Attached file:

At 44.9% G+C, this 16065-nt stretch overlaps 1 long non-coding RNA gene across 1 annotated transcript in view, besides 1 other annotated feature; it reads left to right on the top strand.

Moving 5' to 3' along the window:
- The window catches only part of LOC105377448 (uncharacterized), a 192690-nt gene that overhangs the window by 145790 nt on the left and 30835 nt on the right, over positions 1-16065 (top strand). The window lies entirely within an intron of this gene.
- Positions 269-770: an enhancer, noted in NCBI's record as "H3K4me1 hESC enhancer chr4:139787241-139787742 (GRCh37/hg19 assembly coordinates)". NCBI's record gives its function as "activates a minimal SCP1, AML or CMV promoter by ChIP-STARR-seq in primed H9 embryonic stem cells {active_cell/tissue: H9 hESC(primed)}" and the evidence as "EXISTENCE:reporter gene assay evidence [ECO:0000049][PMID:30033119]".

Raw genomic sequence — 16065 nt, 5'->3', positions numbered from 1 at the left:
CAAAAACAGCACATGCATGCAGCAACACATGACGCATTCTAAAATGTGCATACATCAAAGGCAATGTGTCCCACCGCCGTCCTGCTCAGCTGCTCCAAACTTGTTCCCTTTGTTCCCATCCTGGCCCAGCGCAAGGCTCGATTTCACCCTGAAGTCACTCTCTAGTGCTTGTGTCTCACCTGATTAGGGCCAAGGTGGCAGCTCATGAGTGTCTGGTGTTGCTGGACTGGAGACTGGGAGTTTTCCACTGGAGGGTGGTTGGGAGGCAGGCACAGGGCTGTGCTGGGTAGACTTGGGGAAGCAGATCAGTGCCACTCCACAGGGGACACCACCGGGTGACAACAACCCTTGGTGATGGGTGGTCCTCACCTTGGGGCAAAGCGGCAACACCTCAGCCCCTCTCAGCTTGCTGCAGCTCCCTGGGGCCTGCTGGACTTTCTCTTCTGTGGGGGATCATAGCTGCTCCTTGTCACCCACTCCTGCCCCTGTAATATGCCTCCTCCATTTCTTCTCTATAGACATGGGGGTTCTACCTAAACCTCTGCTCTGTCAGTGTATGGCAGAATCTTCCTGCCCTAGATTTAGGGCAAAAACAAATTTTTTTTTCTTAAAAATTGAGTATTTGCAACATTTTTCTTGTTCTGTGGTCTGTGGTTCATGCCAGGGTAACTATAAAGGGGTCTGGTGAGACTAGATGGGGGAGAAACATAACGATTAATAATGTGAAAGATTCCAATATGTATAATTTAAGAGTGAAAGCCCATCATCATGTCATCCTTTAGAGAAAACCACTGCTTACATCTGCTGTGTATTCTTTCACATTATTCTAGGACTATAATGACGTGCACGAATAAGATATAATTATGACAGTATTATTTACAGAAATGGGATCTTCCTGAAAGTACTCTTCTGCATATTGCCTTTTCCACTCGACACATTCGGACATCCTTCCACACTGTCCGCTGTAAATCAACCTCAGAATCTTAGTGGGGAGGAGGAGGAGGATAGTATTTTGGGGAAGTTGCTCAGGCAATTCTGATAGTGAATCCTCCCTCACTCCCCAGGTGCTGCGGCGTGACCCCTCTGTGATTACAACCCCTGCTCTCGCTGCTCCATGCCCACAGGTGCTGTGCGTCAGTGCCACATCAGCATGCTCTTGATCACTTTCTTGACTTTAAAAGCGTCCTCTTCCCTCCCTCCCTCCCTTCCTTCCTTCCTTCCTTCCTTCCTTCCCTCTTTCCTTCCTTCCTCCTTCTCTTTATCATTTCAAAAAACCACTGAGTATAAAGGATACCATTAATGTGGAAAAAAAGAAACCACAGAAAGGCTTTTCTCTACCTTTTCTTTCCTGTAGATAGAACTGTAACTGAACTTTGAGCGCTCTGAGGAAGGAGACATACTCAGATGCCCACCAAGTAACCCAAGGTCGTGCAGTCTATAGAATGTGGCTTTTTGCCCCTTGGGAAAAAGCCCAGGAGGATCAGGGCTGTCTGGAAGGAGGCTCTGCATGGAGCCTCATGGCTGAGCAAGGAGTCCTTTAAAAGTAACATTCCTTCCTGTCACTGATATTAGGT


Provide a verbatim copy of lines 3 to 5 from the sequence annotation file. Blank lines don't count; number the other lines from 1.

- The window catches only part of LOC105377448 (uncharacterized), a 192690-nt gene that overhangs the window by 145790 nt on the left and 30835 nt on the right, over positions 1-16065 (top strand). The window lies entirely within an intron of this gene.
- Positions 269-770: an enhancer, noted in NCBI's record as "H3K4me1 hESC enhancer chr4:139787241-139787742 (GRCh37/hg19 assembly coordinates)". NCBI's record gives its function as "activates a minimal SCP1, AML or CMV promoter by ChIP-STARR-seq in primed H9 embryonic stem cells {active_cell/tissue: H9 hESC(primed)}" and the evidence as "EXISTENCE:reporter gene assay evidence [ECO:0000049][PMID:30033119]".

Raw genomic sequence — 16065 nt, 5'->3', positions numbered from 1 at the left: